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The Emergence of Choice in “Multi-Access” Learning Environments: Transferring Locus of Control of Course Access to the Learner PROCEEDINGS

, University of Victoria, Canada

EdMedia + Innovate Learning, in Honolulu, HI, USA ISBN 978-1-880094-73-0 Publisher: Association for the Advancement of Computing in Education (AACE), Waynesville, NC

Abstract

This paper is based on the emerging research program that examines the mixture of various technologies and the role they play in supporting face-to-face, blended, and/or blended online learning environments. With the introduction of video conferencing and sophisticated recording and streaming servers, a model of choice has emerged to represent the role of the learner in designating the type of access to learning environments. This model is being suggested out of necessity as instructors attempt to balance between meeting the needs of on-campus students, remote cohorts who have access to full video conferencing rooms, distance students with common residential bandwidth, or even the isolated learner with access to high bandwidth desktop video conferencing.

Citation

Irvine, V. (2009). The Emergence of Choice in “Multi-Access” Learning Environments: Transferring Locus of Control of Course Access to the Learner. In G. Siemens & C. Fulford (Eds.), Proceedings of ED-MEDIA 2009--World Conference on Educational Multimedia, Hypermedia & Telecommunications (pp. 746-752). Honolulu, HI, USA: Association for the Advancement of Computing in Education (AACE). Retrieved August 17, 2018 from .

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These references have been extracted automatically and may have some errors. If you see a mistake in the references above, please contact info@learntechlib.org.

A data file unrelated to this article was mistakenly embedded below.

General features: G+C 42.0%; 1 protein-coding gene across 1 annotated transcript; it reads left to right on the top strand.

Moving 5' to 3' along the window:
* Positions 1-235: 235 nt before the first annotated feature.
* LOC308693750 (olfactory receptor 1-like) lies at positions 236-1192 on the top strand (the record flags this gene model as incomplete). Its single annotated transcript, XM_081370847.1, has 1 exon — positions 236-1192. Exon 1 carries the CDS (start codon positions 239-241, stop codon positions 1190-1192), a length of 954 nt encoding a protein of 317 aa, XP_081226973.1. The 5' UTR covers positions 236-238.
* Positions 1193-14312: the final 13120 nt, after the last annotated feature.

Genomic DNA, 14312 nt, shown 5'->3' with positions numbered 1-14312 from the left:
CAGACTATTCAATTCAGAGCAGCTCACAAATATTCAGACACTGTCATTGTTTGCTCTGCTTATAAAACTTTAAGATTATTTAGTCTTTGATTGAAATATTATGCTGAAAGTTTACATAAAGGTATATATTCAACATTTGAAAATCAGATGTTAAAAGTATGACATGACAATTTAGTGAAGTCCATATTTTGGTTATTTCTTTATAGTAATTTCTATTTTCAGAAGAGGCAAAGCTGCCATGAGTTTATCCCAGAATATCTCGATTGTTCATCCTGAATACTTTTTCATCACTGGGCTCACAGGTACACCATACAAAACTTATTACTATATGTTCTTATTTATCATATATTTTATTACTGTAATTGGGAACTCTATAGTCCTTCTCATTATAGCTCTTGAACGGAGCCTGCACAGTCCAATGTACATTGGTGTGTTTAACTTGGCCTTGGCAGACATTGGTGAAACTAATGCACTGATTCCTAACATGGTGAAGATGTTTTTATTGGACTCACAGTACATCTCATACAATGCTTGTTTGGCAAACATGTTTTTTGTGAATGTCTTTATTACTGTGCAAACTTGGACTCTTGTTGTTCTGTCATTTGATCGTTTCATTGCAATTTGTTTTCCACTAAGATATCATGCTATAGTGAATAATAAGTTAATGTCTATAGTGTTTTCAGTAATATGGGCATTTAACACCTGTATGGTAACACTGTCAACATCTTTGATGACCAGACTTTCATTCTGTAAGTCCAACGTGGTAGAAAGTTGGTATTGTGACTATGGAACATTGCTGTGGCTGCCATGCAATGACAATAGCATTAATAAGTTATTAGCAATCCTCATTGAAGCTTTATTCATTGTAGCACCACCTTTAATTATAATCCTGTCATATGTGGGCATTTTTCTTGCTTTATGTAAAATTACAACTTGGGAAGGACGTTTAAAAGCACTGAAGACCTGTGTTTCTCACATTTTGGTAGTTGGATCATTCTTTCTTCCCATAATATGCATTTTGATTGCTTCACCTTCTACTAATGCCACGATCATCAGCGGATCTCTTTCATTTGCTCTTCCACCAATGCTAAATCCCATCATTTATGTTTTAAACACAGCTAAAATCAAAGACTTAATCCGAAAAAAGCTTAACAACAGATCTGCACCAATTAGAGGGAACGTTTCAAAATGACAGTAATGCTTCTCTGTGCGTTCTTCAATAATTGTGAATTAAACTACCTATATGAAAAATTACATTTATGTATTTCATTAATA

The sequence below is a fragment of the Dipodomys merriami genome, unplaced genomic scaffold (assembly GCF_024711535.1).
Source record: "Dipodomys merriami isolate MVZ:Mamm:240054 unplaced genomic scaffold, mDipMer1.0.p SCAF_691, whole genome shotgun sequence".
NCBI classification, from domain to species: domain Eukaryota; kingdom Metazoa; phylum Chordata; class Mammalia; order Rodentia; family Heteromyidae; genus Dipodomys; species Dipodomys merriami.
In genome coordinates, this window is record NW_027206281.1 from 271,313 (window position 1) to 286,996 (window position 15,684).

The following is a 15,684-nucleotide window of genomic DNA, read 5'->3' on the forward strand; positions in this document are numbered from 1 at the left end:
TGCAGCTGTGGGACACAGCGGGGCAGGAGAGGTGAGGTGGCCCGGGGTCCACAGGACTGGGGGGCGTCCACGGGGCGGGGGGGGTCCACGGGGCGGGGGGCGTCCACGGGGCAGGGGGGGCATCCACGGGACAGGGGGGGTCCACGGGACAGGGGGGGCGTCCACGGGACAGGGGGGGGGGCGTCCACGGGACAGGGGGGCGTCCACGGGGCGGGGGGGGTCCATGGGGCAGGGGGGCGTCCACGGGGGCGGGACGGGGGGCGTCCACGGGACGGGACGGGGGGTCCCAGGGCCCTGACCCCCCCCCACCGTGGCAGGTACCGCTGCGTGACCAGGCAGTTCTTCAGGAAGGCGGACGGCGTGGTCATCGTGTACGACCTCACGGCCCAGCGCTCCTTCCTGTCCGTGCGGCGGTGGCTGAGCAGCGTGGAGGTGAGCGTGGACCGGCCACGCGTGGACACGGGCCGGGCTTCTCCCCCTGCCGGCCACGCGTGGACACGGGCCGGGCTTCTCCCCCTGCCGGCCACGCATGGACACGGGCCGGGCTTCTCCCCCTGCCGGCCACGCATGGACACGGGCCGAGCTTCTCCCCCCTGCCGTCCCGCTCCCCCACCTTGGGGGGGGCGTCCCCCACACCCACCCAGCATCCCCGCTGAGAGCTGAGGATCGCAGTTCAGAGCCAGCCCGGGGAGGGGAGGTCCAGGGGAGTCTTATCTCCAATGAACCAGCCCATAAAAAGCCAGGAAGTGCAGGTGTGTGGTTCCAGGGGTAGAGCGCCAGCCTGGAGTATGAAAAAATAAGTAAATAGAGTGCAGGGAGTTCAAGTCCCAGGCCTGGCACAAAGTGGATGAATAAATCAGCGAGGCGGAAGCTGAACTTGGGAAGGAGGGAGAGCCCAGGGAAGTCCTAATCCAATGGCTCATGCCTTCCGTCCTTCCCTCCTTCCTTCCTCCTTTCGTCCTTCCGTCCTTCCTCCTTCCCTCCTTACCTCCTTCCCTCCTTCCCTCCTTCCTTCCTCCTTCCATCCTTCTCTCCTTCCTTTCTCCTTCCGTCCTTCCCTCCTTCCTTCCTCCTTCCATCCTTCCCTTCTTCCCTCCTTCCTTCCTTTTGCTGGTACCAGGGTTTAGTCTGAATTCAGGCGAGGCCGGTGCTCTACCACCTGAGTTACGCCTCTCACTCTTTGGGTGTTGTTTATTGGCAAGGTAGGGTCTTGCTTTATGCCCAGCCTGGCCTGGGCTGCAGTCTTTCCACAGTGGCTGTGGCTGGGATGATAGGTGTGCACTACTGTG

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Cited By

  1. Blended synchronous learning: Patterns and principles for simultaneously engaging co-located and distributed learners

    Matt Bower & Jacqueline Kenney, Macquarie University; Barney Dalgarno, Charles Sturt University; Gregor E. Kennedy, The University of Melbourne

    ASCILITE - Australian Society for Computers in Learning in Tertiary Education Annual Conference 2013 (2013) pp. 92–102

  2. Synchronous Hybrid Learning Environments: Perspectives on Learning, Instruction, and Technology in Unique Educational Contexts

    William Cain, John Bell, Cui Cheng, Sandra Sawaya, Amy Peterson, Brian Arnold & Jon Good, Michigan State University, United States; Valerie Irvine, Richard McCue & Tatiana Little, University of Victoria, Canada

    Society for Information Technology & Teacher Education International Conference 2015 (Mar 02, 2015) pp. 211–216

  3. Synchronous Hybrid Learning Environments: Perspectives on Learning, Instruction, and Technology in Unique Educational Contexts

    William Cain, John Bell, Cui Cheng, Sandra Sawaya, Amy Peterson, Brian Arnold & Jon Good, Michigan State University, United States; Valerie Irvine, Richard McCue & Tatiana Little, University of Victoria, Canada

    Society for Information Technology & Teacher Education International Conference 2015 (Mar 02, 2015) pp. 205–210

  4. Patterns and principles for blended synchronous learning: Engaging remote and face-to-face learners in rich-media real-time collaborative activities

    Matt Bower & Jacqueline Kenney, Macquarie University; Barney Dalgarno & Mark Lee, Charles Sturt University; Gregor Kennedy, The University of Melbourne

    Australasian Journal of Educational Technology Vol. 30, No. 3 (Aug 05, 2014)

These links are based on references which have been extracted automatically and may have some errors. If you see a mistake, please contact info@learntechlib.org.